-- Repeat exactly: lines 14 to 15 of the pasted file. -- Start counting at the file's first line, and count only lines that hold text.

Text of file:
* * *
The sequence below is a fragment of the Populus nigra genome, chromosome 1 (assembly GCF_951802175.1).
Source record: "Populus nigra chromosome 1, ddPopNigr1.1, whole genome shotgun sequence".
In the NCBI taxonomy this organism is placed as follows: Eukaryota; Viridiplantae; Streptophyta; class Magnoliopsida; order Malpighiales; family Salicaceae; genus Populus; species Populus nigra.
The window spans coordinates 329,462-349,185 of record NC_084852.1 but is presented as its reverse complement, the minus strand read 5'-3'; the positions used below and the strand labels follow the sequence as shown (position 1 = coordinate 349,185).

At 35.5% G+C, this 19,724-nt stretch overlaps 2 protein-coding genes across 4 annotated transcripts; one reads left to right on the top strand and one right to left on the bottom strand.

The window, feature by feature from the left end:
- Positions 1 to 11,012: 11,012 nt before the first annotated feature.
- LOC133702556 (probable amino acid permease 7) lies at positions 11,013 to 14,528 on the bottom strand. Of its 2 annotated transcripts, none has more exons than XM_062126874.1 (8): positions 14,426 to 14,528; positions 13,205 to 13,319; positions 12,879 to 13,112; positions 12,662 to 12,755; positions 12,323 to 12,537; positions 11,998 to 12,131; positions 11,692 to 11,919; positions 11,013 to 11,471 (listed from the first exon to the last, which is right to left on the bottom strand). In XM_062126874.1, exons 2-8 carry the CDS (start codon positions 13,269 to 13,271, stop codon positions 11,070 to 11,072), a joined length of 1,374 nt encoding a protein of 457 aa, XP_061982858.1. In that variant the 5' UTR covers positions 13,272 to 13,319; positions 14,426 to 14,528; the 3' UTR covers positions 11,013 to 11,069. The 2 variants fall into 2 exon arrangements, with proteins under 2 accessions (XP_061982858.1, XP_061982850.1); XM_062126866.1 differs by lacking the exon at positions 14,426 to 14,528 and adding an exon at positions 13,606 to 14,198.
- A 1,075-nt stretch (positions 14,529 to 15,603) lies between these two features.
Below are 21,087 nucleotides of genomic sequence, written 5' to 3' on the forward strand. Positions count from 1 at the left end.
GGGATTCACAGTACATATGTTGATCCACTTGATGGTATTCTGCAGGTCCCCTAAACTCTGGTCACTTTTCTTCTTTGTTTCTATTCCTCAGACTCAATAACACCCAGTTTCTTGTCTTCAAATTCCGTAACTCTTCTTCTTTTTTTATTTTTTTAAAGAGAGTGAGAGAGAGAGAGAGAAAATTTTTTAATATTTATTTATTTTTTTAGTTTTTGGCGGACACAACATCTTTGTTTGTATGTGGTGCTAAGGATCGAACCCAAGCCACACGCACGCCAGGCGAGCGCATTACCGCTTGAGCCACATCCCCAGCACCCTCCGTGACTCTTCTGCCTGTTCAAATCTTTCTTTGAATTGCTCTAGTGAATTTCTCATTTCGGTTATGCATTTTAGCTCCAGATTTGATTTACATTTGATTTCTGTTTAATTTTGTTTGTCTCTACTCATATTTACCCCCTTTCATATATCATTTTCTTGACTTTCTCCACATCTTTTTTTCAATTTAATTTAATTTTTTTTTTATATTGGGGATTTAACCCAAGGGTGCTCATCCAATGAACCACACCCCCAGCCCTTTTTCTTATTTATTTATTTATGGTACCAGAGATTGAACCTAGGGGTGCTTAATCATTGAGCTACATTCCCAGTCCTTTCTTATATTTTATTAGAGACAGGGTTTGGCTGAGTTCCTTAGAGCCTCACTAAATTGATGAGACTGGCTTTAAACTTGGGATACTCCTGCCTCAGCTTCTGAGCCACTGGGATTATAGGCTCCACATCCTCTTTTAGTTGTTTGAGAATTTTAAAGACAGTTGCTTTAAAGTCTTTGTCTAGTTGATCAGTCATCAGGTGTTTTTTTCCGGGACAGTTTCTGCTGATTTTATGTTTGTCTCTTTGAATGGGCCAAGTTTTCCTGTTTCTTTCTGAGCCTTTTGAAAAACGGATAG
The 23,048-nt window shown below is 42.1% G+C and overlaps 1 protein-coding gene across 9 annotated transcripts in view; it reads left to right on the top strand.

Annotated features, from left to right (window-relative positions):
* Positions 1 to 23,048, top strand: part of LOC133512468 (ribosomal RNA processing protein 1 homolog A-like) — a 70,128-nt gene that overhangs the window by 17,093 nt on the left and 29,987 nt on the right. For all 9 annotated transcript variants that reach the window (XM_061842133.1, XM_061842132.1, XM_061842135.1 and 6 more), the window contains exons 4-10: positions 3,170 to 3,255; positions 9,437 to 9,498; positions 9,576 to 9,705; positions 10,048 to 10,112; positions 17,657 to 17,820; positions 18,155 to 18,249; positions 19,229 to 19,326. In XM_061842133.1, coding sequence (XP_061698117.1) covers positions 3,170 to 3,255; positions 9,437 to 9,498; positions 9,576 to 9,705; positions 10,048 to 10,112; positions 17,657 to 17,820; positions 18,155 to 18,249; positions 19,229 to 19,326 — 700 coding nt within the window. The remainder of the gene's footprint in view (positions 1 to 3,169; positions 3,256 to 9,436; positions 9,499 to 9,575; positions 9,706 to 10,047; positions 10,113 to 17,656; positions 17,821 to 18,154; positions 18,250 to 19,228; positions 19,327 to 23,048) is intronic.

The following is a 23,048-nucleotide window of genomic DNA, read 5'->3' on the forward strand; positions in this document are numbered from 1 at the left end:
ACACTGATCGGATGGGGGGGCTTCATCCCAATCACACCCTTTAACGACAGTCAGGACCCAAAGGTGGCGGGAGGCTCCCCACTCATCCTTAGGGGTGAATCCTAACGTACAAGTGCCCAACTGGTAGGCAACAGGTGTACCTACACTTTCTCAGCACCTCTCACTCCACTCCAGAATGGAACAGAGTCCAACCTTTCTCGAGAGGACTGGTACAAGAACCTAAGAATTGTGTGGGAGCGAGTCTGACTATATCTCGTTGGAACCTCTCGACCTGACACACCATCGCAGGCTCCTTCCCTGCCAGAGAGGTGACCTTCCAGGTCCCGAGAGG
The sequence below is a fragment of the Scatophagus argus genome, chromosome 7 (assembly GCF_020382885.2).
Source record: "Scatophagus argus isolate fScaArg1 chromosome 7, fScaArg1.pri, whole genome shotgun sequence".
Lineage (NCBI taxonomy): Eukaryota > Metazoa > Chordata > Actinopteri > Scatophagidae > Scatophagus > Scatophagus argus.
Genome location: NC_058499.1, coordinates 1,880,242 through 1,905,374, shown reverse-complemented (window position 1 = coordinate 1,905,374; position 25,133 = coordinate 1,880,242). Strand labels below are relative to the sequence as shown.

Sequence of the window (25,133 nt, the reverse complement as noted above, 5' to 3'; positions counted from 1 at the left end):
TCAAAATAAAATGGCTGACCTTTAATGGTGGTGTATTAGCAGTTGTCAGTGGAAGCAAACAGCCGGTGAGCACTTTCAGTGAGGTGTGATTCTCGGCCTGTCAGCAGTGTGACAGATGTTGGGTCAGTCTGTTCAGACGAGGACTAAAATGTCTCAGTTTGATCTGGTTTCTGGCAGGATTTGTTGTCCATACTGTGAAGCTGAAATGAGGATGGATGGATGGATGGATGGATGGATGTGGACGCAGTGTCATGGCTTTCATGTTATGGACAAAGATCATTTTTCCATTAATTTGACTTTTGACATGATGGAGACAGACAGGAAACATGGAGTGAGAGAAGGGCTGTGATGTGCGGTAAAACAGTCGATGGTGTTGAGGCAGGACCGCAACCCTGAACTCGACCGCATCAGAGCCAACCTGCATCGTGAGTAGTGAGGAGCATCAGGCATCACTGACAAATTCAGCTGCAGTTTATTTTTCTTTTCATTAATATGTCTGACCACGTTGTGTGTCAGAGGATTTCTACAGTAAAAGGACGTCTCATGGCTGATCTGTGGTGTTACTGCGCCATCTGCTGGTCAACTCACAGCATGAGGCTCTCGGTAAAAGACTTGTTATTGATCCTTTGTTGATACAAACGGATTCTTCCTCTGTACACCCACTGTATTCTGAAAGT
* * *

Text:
* Positions 1 to 23,048, top strand: part of LOC133512468 (ribosomal RNA processing protein 1 homolog A-like) — a 70,128-nt gene that overhangs the window by 17,093 nt on the left and 29,987 nt on the right. For all 9 annotated transcript variants that reach the window (XM_061842133.1, XM_061842132.1, XM_061842135.1 and 6 more), the window contains exons 4-10: positions 3,170 to 3,255; positions 9,437 to 9,498; positions 9,576 to 9,705; positions 10,048 to 10,112; positions 17,657 to 17,820; positions 18,155 to 18,249; positions 19,229 to 19,326. In XM_061842133.1, coding sequence (XP_061698117.1) covers positions 3,170 to 3,255; positions 9,437 to 9,498; positions 9,576 to 9,705; positions 10,048 to 10,112; positions 17,657 to 17,820; positions 18,155 to 18,249; positions 19,229 to 19,326 — 700 coding nt within the window. The remainder of the gene's footprint in view (positions 1 to 3,169; positions 3,256 to 9,436; positions 9,499 to 9,575; positions 9,706 to 10,047; positions 10,113 to 17,656; positions 17,821 to 18,154; positions 18,250 to 19,228; positions 19,327 to 23,048) is intronic.

The following is a 23,048-nucleotide window of genomic DNA, read 5'->3' on the forward strand; positions in this document are numbered from 1 at the left end: